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Twins-Comparing Behaviors: Instinct v. Learned Behavior

Curriculum Tie:

Group Size:
Individual


 

Summary:
This lesson engages students in a discussion about learned vs. instinctive behaviors.

Main Curriculum Tie:
Science - 5th Grade
Standard 5 Objective 1

Using supporting evidence, show that traits are transferred from a parent organism to its offspring.

Materials:

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Background For Teachers:

The idea that some behaviors are actually inherited is a hard concept for students to grasp. It’s easy when discussing barking dogs or purring cats, but when you try to tell them that some of their actions are instincts, they have a hard time discerning those from learned behaviors. Make a list of behaviors on the board with the help of the students. Then go back through the list with two symbols, one for instinctive and one for learned. See if the students can decide which behaviors are which. Most of the behaviors will probably have both symbols, because it is hard to tell which human behaviors are learned and which are instinct.


Intended Learning Outcomes:
1. Use Science Process and Thinking Skills
4. Communicate Effectively Using Science Language and Reasoning

Instructional Procedures:

Invitation to Learn
Ask students to raise their hand if they have a pet. If they do, have them describe some funny things they do. As they tell their behaviors, ask them to decide if it is something their pet has learned (playing dead, rolling over, coming to their food dish at the sound of a rustling bag) or if it is something instinctive to their species (barking at cats, playing with their tails, pouncing). Tell them that these are obvious behaviors. You can tell if they are learned from their surroundings or if they would act that way no matter where they were. Sometimes it’s not so easy to tell.

Instructional Procedures

  1. Ask students to describe a behavior that they notice, or somebody else has noticed, that they do (they giggle a lot, they are very serious, quiet, surly, jolly, excitable, etc.). If they can’t come up with one, give them an example from your own plethora of behaviors (I am loud and like lots of people around me.). Ask them why they think they act that way. Why do you act the way you do? Let them think about this a little.
  2. Begin a list of behaviors on the board. Tell students that you want at least one type of behavior from each of them. It doesn’t have to be one of their own behaviors, but some kind of act/behavior they have seen, do themselves, or know of. Call on students one at a time, writing their suggestions on the board.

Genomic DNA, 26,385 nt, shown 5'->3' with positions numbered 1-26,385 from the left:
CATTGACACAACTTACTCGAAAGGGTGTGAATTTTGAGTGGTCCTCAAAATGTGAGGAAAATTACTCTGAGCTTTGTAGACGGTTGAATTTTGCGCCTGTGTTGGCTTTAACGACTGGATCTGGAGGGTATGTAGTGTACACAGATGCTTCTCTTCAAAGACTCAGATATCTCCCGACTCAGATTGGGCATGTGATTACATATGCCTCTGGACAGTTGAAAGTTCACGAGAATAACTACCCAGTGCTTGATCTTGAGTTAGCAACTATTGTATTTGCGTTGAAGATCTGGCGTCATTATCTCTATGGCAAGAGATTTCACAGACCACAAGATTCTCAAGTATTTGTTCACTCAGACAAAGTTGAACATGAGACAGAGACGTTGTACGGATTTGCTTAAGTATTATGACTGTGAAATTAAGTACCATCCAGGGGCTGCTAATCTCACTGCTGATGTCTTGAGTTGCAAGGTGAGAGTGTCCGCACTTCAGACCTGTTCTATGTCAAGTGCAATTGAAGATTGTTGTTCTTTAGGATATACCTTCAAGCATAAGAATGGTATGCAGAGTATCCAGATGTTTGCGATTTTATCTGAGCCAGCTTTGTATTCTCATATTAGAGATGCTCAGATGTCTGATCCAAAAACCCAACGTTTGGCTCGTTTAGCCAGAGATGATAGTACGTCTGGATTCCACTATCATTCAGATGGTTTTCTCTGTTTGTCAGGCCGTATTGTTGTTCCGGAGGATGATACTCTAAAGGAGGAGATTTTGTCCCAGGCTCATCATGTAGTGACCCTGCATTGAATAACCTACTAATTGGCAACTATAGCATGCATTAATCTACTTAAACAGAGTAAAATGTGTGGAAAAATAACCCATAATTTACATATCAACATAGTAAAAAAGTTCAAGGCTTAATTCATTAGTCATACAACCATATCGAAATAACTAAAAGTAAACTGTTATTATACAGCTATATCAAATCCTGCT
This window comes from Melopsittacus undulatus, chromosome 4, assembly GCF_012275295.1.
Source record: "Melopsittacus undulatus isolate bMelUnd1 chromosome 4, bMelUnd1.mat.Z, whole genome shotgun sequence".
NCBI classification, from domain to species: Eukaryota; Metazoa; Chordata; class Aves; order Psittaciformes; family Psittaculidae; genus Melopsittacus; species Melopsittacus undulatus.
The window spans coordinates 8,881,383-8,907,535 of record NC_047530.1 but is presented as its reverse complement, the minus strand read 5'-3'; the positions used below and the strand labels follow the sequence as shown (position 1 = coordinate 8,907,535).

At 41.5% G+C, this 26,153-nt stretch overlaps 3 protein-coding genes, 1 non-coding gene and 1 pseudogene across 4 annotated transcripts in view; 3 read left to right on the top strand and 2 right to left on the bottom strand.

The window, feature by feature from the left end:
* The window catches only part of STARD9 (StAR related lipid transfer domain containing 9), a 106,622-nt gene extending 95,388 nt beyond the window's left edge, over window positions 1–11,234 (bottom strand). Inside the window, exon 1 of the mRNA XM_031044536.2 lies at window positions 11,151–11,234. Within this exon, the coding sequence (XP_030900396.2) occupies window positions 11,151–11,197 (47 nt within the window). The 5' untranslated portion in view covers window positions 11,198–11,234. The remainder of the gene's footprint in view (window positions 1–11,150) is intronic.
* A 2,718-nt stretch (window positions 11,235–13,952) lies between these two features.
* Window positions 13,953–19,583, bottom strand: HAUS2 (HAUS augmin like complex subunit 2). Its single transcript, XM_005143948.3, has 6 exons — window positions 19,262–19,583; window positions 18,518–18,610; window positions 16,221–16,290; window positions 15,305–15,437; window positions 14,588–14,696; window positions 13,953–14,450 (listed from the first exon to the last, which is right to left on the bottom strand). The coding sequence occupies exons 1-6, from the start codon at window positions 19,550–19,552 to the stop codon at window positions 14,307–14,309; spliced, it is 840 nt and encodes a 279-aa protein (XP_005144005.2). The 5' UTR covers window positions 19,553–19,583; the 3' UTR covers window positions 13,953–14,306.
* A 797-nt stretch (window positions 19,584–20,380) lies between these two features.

3. Tell the students that there are two ways that they get their actions and behaviors. First, and sometimes most obviously, their behaviors come from their environment. Their surroundings are the easiest place for them to attribute their actions. They will be the first ones to say, “Well, I’m pretty hyper, but my house is a fun and crazy place. We’re all pretty quiet at my house because my dad likes the silence. I mess around with art supplies because there’s nothing else to do at my house.” They understand that there is something in their environment that has influenced them to be the way they are. If you ask them if they think they would act differently if they were raised in a different home, they will almost always say yes.
  4. Give them a twist—ask if they might consider the idea that perhaps they play with art supplies because they are genetically (instinctively) inclined to do so. With a little investigation they might find a great grandfather who loved to paint. Their enjoyment of art might be instinctive, not just a matter of finding something to do in the family room. Have them stop and think about their personalities. Is one of their parents like them in more ways than one? A quiet, passive personality can be learned and passed on through inherited traits.
  5. Revisit the behavior list, using two distinct symbols to make instinctive and learned behaviors. See if the students can decide which behaviors are which. Most of the behaviors will probably have both symbols, because it is hard to tell which human behaviors are learned and which are instinctive.
  6. Help them see that it is difficult to determine which behaviors are instinctive or learned, but that we definitely get our behaviors from both.
  7. Have students complete the Behavior Investigation chart. Complete the portion of the chart in the ME section during class. If they already know some behaviors they share with their parents, siblings or cousins, etc., they can fill those in, also. Students interview their parents and determine behaviors that they, their parents, grandparents, aunts, uncles, cousins, etc., share by genes. Parents are very helpful with this because they often recognize behaviors in their children that they know they have, and vice versa. They are able to help in finding similarities with aunts, uncles, and grandparents who the children might not know as well. Students complete the chart and share at least one discovered inherited behavior with the class.